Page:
Eating Solo

Dinner wareAt what point in our lives does eating meals at a table become out of style???

I don’t know about you… but I was raised to eat all meals gathered around the table. We didn’t have a kitchen table, so the dining room table became the ‘hub’ of our meal time… breakfast, lunch, and dinner. Even if mom wasn’t home from work yet, my brothers and I ate at the table without her. It was my job to set it… day in and day out.

When melamine, stainless steel, and margarine were all the rage… our family ate off china with silverware and smeared real butter on our rolls. We weren’t trying to be snobby… it’s all we owned. There was no money in the budget to purchase the current trend. Besides… all of the family silver came from my mom judiciously saving box tops from the butter packaging. Sending in the required number of tops and a few bucks got you a fork. (My thriftiness is genetic I see).

Eventually I had a family of my own… where all meals were eaten ‘en masse’ gathered around the kitchen table. The fancy dining room table was used only on holidays… or for entertaining ‘grown ups’. The china and silver was used only once or twice a year… as unbreakable Corelle and stainless utensils were more practical daily dish ware.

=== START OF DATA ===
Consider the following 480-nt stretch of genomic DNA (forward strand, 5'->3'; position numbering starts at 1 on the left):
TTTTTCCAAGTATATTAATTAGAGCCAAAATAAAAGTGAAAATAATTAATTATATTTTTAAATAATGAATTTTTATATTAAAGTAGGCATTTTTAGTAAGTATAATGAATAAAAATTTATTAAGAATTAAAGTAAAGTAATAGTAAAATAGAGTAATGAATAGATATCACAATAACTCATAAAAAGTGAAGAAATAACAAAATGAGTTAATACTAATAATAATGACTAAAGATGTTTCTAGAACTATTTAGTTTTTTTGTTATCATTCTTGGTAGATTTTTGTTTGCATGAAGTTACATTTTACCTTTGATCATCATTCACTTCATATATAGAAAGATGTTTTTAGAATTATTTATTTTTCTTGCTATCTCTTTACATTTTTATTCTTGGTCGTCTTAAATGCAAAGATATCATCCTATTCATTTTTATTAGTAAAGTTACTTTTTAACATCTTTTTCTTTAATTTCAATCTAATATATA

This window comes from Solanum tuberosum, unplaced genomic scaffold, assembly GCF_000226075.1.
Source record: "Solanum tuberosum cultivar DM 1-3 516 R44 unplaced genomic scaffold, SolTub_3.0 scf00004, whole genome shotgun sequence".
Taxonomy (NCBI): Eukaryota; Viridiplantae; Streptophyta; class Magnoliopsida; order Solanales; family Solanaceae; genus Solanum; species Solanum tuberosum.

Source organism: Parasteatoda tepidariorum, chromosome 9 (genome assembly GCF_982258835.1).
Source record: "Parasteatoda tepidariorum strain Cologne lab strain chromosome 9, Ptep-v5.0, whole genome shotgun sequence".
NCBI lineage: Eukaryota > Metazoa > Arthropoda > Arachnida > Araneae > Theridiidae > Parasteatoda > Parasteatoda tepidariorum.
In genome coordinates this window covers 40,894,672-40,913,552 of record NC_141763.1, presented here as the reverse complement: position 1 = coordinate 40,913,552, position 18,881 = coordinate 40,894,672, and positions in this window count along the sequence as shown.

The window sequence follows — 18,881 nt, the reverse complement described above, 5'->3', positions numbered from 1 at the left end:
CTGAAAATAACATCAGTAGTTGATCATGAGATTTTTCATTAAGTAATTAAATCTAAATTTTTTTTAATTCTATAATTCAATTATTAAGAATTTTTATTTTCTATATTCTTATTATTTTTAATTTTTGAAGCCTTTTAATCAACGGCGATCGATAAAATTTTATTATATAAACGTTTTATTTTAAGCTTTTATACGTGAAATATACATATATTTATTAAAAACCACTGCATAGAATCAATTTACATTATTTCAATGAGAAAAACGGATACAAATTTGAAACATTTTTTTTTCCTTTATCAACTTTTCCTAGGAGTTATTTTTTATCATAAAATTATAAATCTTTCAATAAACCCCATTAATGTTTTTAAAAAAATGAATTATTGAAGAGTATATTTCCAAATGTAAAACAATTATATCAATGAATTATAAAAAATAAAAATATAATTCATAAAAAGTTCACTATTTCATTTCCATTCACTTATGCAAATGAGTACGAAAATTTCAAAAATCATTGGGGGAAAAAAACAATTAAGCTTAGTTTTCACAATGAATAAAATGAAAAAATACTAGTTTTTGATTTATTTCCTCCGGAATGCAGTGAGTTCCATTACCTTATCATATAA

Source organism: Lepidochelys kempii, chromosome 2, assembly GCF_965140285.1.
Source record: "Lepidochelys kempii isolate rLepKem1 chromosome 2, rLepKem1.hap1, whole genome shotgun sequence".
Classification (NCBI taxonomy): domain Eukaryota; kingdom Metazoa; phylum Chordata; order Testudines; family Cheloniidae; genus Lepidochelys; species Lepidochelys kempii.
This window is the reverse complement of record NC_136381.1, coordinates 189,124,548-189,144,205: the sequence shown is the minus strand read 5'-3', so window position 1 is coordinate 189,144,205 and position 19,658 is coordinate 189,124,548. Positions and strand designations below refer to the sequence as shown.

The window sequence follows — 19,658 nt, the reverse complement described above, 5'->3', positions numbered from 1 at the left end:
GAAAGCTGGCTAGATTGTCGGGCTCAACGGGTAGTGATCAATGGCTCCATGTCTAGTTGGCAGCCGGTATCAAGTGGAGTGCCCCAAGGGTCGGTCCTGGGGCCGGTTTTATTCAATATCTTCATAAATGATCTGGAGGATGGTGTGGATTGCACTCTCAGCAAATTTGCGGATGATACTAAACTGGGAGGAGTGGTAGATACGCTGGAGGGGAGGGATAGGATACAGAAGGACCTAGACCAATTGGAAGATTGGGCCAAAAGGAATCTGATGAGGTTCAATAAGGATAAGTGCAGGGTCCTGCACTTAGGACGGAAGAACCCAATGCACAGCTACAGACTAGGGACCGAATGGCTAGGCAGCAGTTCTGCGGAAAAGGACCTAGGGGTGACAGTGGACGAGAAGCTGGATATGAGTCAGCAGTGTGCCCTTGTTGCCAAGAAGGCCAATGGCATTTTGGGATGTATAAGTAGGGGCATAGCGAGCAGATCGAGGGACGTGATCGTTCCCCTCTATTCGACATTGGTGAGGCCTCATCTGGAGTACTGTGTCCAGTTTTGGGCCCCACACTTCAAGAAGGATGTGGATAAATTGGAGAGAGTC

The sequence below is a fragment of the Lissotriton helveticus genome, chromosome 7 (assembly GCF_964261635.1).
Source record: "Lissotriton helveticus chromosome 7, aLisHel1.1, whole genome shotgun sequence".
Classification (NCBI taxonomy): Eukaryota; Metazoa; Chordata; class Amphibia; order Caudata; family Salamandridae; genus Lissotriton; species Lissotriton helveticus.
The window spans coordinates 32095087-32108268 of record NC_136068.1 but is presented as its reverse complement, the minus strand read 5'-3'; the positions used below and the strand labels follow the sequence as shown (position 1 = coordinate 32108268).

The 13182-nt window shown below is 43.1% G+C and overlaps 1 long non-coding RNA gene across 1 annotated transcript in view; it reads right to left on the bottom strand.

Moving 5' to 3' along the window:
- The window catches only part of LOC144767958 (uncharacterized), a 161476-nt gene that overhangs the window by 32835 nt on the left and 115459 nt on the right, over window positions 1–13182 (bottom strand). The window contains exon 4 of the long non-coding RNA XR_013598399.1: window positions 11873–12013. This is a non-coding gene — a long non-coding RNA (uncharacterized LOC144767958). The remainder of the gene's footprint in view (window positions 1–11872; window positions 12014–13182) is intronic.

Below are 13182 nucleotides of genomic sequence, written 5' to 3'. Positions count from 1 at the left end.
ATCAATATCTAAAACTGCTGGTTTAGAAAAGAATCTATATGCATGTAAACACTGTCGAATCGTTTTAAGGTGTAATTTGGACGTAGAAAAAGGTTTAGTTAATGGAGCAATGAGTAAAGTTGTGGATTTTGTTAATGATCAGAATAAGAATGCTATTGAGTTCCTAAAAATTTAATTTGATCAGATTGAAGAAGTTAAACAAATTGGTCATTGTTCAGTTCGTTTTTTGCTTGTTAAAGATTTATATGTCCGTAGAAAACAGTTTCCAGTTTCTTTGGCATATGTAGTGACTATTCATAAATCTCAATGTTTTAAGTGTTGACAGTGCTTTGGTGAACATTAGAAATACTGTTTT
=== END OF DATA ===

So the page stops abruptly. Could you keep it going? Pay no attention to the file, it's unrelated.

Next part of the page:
This morning I watched as the elderly women I visit each day took their breakfast out of the kitchen and into the living room… where they immediately switched on the TV. Each kitchen is outfitted with a table and chairs. Both had pretty window views, and one of them had a radio on the ledge. I was there to keep them company and provide conversation. Yet both grabbed their dishes and utensils and walked into the other room to eat.

Now that I’m an empty nester… I notice I also by-pass the kitchen AND dining room tables to eat in the living room.

Knowing eating is a ‘social’ activity… I understand the reason for eating in front of the TV if no one else is around. However… I personally think I need to be more mindful of what I’m eating. Enjoy the moment. Savor the flavor.

What about YOU? Where do you eat your meals? On your lap or at a table?

It’s All Relative

It’s 11:00, do you know where your relatives are?